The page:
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Do You Know Which Fats are Good and Which are Not?

which fats are good and bad

salmon-518032_1920The mounting debate between “good” fats and “bad” fats may very well be transforming into a new discussion of healthy foods versus unhealthy foods. Yes, not fats, but foods. The four prevalent forms of fat – trans fats, saturated fats, monounsaturated fats, and polyunsaturated fats – are either added to products or occur naturally in whole foods. Reading labels to determine if your boxed meal contains the “bad” trans fats may seem like the key to healthier eating, but the Orlando medical weight loss team at Svelte Medical Weight Loss has a few pointers for you to consider while you shop for nutritious foods.

  • Your Body Needs Fat: In fact, your brain’s white matter is almost entirely composed of fatty oligodendrocytes and other “helper” neural cells that aid neurons in sending signals throughout the brain and spinal cord. To keep your neurons functioning properly, eat a diet that contains Omega-3 fatty acids.
  • Low-Fat Foods Simply do not Work: Most people falsely believe that the lower the fat content in a package, the better it is for them, so they consume much more than a single serving. Your taste buds want to enjoy something to replace the fat in low-fat or fat-free foods, and food manufacturers answered that call by loading products with extra sugars to make up for the missing fats. Carbohydrate counts go up frequently when fat content decreases.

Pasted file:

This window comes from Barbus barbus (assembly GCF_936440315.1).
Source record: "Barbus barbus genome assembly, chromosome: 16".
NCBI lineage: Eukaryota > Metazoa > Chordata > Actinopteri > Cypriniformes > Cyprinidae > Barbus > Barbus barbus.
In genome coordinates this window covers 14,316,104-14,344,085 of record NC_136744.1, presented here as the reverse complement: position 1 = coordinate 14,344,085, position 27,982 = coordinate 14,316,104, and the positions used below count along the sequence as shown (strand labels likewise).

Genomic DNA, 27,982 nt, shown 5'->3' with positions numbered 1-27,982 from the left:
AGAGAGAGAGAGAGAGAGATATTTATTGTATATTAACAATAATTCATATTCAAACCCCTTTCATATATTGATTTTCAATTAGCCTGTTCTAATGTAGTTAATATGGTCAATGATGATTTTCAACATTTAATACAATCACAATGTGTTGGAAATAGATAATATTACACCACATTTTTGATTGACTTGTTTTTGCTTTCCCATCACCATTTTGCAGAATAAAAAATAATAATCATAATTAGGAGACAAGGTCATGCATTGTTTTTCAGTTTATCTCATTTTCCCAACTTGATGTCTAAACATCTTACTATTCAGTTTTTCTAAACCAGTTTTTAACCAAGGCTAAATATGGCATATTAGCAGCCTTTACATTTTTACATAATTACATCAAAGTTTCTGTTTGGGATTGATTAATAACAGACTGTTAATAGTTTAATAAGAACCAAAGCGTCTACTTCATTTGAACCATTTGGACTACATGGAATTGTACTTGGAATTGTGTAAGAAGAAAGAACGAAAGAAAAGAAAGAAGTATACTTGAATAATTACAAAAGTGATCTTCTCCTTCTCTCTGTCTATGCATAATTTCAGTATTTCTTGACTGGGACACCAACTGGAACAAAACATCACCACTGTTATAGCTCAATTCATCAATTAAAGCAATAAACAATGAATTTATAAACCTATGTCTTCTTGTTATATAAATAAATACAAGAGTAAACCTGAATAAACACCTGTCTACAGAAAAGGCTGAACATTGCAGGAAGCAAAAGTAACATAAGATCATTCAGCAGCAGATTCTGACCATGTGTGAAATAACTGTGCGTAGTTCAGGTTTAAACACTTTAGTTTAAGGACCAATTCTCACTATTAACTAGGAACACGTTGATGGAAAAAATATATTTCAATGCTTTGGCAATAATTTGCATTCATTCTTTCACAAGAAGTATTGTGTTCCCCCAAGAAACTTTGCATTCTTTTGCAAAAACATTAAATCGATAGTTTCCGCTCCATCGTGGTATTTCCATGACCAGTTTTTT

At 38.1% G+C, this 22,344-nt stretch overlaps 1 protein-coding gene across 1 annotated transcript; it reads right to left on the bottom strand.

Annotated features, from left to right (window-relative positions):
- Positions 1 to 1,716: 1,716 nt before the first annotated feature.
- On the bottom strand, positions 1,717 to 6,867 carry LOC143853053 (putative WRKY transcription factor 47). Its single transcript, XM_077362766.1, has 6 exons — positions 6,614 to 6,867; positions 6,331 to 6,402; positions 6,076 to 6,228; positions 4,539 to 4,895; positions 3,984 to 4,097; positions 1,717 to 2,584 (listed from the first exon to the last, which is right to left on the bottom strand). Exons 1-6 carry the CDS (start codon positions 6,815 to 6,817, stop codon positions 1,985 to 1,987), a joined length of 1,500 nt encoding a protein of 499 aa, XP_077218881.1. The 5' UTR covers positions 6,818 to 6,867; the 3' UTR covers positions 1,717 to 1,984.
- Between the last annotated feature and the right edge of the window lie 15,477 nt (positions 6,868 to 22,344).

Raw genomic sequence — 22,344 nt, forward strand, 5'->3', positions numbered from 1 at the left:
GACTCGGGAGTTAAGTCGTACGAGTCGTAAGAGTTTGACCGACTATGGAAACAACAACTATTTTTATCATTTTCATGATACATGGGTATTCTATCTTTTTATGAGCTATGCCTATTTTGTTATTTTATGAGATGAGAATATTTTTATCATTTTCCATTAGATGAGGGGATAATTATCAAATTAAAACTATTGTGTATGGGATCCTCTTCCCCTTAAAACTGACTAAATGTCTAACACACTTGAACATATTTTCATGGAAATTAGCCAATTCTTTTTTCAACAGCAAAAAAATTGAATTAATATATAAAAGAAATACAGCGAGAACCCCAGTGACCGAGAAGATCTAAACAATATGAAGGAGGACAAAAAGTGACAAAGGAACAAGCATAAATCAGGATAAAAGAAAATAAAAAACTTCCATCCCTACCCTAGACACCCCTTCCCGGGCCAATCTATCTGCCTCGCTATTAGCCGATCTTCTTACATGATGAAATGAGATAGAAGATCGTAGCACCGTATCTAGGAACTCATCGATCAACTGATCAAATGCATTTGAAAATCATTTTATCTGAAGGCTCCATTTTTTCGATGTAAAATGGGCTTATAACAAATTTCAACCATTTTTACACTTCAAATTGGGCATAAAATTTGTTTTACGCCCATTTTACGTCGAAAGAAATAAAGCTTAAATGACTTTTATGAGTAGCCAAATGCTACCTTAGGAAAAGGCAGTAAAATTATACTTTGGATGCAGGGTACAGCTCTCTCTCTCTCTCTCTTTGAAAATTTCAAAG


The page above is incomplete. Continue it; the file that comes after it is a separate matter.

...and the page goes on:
• Beef & Go Green: Beef contains animal fats that most Americans have been taught to eat in scant quantities. Grass-fed beef without hormones still contains this fat, but the steer have been raised more humanely without polluting their bodies with corn, hormones, and antibiotics. The end result is a much leaner, healthier cut of meat. Comparing the “bad” fat in a grass-fed steak with the “good” fat in a piece of chicken breaded and fried in olive oil makes one realize that fats should be judged by how those foods are prepared.
  • All About the Good Fats: Look for monounsaturated fats, polyunsaturated fats, or Omega-3 fatty acids (a type of polyunsaturated fat) on the labels of packaged goods. These fats will improve your mood, control your weight, boost energy levels, and are important for brain development and function. You have probably heard that unsaturated fats improve blood cholesterol levels. They have also been found to stabilize insulin and blood sugar levels and lower the risk of cardiovascular disease.
  • Look for EPA & DHA in Omega-3 Fatty Acid Supplements: These two chemicals naturally occur in fish and algae and are extremely beneficial. ALA is plant-based and while it is also a healthy alternative, it is not as potent as DHA and EPA.

The ultimate menu contains whole foods, such as pastured beef, dairy products from a local farmer, and vegetables and fruits from a farmer’s market. Because most Americans do not have that alternative, their option is to shop along the perimeter of the store where the fresh meats, vegetables, fruits, and dairy products are located. Choose locally raised foods or organic, if possible, and avoid packaged foods. For more tips on eating healthier, contact the Orlando medical weight loss professionals at Svelte Medical Weight Loss by calling 407-804-5200.

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